Our drive from Zagreb to Istria was relatively quick and painless, and it took us through some picturesque hills. The first coastal city we passed was Rijeka, whose communist-era skyscrapers had us cursing Tito. Luckily Opatija’s architecture was more visually pleasing.
Hotel Imperial was built in 1885; circa 1970, it seems, they decided they had the money to modernize one part of the hotel, and they chose the reception desk. The ceiling of our room was approximately 50 feet tall; the furnishings, including the mattresses, might have been original. The coffee at breakfast was undrinkable. Overall not my favorite hotel, but it had its old world charms, and its location in the center of town was most convenient.
Opatija is a reasonably cute little seaside town, if a little generic in its appeal. My favorite spot was the Lido beach bar (M. Tita 156), one of the nicest settings I’ve ever seen for sitting by the sea and drinking. We also enjoyed a decent dinner at Vongola, a restaurant on the water.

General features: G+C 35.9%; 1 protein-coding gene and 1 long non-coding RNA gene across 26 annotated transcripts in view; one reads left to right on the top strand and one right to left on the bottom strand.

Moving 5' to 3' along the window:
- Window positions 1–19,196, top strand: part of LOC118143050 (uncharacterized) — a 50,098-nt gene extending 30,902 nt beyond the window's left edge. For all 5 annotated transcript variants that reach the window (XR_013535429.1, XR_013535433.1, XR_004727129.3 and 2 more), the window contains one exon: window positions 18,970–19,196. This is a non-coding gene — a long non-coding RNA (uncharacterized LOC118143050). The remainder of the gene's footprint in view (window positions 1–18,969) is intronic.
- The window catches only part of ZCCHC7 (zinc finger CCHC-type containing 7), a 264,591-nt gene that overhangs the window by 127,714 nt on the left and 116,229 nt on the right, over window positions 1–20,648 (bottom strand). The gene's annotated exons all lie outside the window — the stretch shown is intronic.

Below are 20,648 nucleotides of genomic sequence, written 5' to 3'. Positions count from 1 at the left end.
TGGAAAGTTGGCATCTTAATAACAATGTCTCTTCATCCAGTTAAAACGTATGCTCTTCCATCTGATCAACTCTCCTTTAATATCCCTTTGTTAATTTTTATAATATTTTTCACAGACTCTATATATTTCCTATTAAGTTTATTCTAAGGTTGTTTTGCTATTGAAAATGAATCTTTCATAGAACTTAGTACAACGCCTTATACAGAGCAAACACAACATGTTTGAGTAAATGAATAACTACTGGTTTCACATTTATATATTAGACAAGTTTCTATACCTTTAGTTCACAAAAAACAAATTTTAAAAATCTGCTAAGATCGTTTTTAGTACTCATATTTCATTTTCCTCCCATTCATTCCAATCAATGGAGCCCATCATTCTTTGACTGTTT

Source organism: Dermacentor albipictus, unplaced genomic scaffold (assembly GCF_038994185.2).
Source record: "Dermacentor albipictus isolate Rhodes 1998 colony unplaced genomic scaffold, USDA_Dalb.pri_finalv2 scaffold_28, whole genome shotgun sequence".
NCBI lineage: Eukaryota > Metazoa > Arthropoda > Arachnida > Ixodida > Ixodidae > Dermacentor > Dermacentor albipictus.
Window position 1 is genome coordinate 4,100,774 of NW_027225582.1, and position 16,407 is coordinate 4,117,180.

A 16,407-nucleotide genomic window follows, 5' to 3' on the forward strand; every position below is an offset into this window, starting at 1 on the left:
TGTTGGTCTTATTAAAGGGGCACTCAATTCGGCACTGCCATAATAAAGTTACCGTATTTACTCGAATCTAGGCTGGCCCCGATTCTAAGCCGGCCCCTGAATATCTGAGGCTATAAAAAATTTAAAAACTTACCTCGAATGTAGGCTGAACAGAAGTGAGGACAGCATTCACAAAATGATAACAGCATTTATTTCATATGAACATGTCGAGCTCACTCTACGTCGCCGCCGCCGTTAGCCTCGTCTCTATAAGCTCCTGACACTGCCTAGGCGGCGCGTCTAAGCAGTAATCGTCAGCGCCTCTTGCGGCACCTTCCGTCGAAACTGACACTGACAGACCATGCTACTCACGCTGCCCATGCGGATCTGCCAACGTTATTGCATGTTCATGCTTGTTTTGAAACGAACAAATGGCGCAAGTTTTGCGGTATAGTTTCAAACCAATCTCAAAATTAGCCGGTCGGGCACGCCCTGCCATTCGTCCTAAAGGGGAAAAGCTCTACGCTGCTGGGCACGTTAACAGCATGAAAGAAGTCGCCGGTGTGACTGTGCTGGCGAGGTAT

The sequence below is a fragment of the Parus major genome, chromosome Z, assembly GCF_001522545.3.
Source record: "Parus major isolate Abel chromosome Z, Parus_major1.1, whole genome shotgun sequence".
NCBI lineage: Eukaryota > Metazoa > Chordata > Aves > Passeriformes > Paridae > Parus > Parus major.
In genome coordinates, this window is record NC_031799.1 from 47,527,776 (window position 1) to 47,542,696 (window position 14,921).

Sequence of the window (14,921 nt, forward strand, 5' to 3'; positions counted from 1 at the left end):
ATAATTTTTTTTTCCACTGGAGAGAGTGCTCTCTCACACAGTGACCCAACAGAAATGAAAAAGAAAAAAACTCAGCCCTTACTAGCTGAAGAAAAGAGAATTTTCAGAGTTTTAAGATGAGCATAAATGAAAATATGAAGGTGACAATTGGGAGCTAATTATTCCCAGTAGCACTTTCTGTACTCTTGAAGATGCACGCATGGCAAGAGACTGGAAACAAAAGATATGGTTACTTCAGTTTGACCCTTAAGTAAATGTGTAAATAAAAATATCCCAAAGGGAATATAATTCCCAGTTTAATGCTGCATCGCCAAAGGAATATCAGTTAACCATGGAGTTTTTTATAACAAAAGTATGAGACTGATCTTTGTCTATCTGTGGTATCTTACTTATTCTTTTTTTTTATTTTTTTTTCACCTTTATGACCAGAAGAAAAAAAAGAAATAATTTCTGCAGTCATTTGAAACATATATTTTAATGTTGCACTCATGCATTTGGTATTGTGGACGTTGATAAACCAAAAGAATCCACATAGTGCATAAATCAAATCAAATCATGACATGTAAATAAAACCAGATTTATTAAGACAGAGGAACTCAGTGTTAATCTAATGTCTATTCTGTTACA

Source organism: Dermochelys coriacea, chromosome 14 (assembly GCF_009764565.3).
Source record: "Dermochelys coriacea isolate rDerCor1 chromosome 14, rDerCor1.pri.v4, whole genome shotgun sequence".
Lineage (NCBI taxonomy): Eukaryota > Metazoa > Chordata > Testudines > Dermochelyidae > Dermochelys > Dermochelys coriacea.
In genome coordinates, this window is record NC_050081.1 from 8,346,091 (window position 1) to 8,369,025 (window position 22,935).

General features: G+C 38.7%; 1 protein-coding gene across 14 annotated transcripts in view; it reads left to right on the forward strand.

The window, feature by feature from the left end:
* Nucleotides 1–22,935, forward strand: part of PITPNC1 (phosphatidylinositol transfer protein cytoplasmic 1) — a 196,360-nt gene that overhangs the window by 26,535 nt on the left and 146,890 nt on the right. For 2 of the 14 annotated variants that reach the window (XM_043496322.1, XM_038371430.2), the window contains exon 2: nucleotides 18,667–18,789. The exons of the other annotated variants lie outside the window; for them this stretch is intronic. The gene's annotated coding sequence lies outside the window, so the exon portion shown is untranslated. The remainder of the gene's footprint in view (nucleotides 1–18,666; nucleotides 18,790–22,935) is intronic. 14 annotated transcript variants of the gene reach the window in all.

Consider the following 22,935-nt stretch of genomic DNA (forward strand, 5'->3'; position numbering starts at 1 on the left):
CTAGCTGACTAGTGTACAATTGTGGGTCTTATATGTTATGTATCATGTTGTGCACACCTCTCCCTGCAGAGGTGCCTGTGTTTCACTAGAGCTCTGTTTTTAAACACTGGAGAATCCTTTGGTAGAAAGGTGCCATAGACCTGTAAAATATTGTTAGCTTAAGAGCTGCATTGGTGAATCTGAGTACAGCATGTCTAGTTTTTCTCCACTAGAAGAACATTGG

One morning we put on our walking shoes and headed off to Lovran via the Franz Josef Promenade, a 12-kilometer-long paved walking path by the sea.
At times it resembled an Eastern Bloc ode to cement, but for the most part the promenade offered up a nice stroll past some lovely views.
In Lovran we enjoyed a yummy lunch of fresh seafood at Bellavista before wandering through the small maze of buildings that makes up Lovran’s old town, which was tumbledown in the most picturesque way possible. A leisurely coffee by the sea topped off our visit. We hopped a bus back to Opatija for the evening’s activities.
So far Croatia is living up to its ‘The Mediterranean as it once was’ slogan.